The strong chance of feeble growth in the second quarter—the National Institute of Economic and Social Research is forecasting a rise in GDP of only 0.3%—means that a cut in August is on the cards. In a poll of economists on July 5th by Reuters, 26 out of 43 said that rates would fall next month.

Read More: They’re coming down soon

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Posted by Adam Kritzer | in British Pound, Central Banks | No Comments »

USD falls on ‘short squeeze’

Jul. 11th 2005

The USD has been on a tear the last few months, and investors have been wondering when it would end. Fundamental indicators will catch up eventually, right?  The answer, is maybe. The USD has begun to fall, but not for the reasons you might think. The US is still running a considerable trade deficit, and the current economic boom looks more fragile than ever. It is not these factors which are causing the USD to depreciate, however. Rather, it is a "short squeeze."  While a short squeeze can refer to a number of different trading patterns, this particular use of the term refers to the sudden accumulation of short positions in the USD. It seems investors have been anticipating a reversal in the USD for quite some time. At the first signs of weakness, many traders rushed for the exits. It is estimated speculators are currently short a total of $10 Billion USD, which could be enough to drive the USD back to the depths from which it came.  The Financial Times reports:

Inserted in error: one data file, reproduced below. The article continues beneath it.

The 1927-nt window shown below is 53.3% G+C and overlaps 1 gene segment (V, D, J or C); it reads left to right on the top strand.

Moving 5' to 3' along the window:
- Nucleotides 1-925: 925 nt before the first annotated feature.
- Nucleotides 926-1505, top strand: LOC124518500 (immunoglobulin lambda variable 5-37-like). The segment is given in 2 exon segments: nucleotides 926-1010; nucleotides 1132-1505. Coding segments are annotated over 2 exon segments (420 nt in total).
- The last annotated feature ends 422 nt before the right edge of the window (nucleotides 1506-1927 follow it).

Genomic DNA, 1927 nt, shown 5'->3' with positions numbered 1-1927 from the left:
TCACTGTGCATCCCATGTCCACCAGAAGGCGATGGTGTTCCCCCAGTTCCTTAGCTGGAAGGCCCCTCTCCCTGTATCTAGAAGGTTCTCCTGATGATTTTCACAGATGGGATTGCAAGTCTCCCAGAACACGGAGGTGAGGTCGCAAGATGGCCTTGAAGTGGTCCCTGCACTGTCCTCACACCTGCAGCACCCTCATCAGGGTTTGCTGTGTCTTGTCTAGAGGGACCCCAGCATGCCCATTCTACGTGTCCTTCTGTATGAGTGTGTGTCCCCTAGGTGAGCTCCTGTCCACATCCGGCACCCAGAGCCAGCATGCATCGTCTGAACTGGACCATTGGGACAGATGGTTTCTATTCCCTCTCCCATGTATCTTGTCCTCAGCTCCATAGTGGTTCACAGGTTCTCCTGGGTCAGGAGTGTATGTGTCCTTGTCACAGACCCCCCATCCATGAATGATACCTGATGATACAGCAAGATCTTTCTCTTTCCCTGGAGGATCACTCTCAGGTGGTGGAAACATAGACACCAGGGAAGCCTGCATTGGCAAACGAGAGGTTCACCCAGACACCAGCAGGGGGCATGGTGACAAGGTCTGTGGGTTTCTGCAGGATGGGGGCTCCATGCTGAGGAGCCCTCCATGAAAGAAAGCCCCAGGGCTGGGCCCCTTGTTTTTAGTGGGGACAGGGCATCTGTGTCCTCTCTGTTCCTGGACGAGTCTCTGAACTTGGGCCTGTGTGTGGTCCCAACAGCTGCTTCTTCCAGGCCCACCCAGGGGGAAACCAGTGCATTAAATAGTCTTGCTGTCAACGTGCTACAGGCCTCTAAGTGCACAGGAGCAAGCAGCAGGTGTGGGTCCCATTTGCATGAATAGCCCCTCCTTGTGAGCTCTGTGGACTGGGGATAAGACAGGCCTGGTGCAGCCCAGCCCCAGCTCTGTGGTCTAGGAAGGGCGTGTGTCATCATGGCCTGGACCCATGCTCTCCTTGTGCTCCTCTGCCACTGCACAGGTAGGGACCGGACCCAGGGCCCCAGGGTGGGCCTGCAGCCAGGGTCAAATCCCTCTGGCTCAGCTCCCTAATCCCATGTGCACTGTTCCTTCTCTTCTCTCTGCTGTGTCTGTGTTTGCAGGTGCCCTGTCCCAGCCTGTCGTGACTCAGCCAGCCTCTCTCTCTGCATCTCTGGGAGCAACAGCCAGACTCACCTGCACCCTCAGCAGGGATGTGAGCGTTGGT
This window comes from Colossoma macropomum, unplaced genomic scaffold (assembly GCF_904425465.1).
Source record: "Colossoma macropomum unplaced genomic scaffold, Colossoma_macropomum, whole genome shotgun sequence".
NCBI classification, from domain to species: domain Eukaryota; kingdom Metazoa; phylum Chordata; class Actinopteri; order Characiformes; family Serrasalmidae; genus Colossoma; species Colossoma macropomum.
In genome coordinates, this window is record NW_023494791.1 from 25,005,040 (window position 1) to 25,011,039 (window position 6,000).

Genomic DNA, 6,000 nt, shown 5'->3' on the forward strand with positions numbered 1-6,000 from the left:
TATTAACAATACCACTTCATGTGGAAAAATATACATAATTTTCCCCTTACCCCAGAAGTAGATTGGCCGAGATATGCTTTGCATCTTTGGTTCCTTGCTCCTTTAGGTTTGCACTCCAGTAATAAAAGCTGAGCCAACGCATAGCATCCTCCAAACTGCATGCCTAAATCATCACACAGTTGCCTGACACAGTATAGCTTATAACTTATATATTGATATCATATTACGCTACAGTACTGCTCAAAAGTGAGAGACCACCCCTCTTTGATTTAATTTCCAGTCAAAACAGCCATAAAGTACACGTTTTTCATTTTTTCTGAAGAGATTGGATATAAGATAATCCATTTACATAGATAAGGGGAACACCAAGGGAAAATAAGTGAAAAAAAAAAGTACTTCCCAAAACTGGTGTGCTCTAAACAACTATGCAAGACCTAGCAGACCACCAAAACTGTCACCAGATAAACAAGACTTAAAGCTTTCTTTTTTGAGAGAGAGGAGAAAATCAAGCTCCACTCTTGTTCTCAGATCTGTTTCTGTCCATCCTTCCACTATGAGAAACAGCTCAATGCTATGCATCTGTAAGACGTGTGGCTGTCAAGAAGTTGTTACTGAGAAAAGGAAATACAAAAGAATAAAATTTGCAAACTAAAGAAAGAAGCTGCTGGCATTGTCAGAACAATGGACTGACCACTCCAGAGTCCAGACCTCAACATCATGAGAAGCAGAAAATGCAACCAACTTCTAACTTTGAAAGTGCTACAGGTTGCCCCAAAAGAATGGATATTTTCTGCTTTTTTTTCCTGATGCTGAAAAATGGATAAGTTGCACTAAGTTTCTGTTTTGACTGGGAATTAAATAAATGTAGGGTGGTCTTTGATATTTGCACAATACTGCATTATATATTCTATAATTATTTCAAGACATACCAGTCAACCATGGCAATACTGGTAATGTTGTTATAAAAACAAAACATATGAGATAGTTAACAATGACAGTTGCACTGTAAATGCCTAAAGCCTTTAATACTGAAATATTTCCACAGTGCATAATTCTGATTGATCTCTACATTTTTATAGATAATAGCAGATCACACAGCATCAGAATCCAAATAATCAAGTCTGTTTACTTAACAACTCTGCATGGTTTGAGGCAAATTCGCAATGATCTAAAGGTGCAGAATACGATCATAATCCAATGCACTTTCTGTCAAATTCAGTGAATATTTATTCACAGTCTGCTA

[A trader] added: “We saw the squaring up of euro-shorts in the low $1.20s, then short-term CTA [commodity trading adviser] accounts got on it at $1.2040. It is largely technical and position driven.” Such a move was always likely as speculators have turned from being short the dollar to building long positions in recent months.

Read More: "Short Squeeze" hits dollar

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Malaysia may renew peg to USD

Jul. 8th 2005

While many southeast Asian economies explicitly peg their currencies to the USD, it is China that suffers the most scrutiny.  This is natural, as China is by far the largest economy in this region, excluding the Asian ‘Tigers’ and Japan.  A new rumor is circulating that that China and Malaysia, another serial currency pegger, may team up and revalue their currencies at the same time. The Malaysian Ringit was initially pegged to the USD following the Southeast Asian economic crisis, and has been held in place since.  Malaysian officials have hinted that the country may revalue in response to fundamental indicators, which suggest the currency is grossly undervalued.  However, the Malaysian prime Minister insisted while his country and China remain close political allies, no dual currency revaluation agreements are being considered. AFX News Limited reports:

Amid intense speculation about a looming adjustment of the ringgit, Abdullah has said in recent weeks that Malaysia will not adjust its currency peg for the time being but is closely watching developments in the financial markets.

Read More: Malaysia, China not collaborating on currency peg adjustment

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The Catch-22 of the USD

Jul. 7th 2005

Recent economic data suggest that America’s record government spending and current account deficits are driving the country deeper into debt.  A new report on America’s indebtedness attempts to discredit this popular belief.  According to the report, America’s foreign assets actually appreciated in Dollar terms, as the USD depreciated, offsetting much of the increase in foreign borrowing which was taking place.  In short, while it appears America is sinking deeper into debt, the truth is less dramatic. Whereas, America ran an $600 Billion current account deficit in 2004, its net foreign liabilities increased by only $200 Billion. Due to the appreciation of its foreign assets. However, what goes up must come down.  As the USD has appreciated over the last few months, so have its foreign holdings depreciated.  It may take a drastic reversal of the USD to correct this problem.  The Economist reports: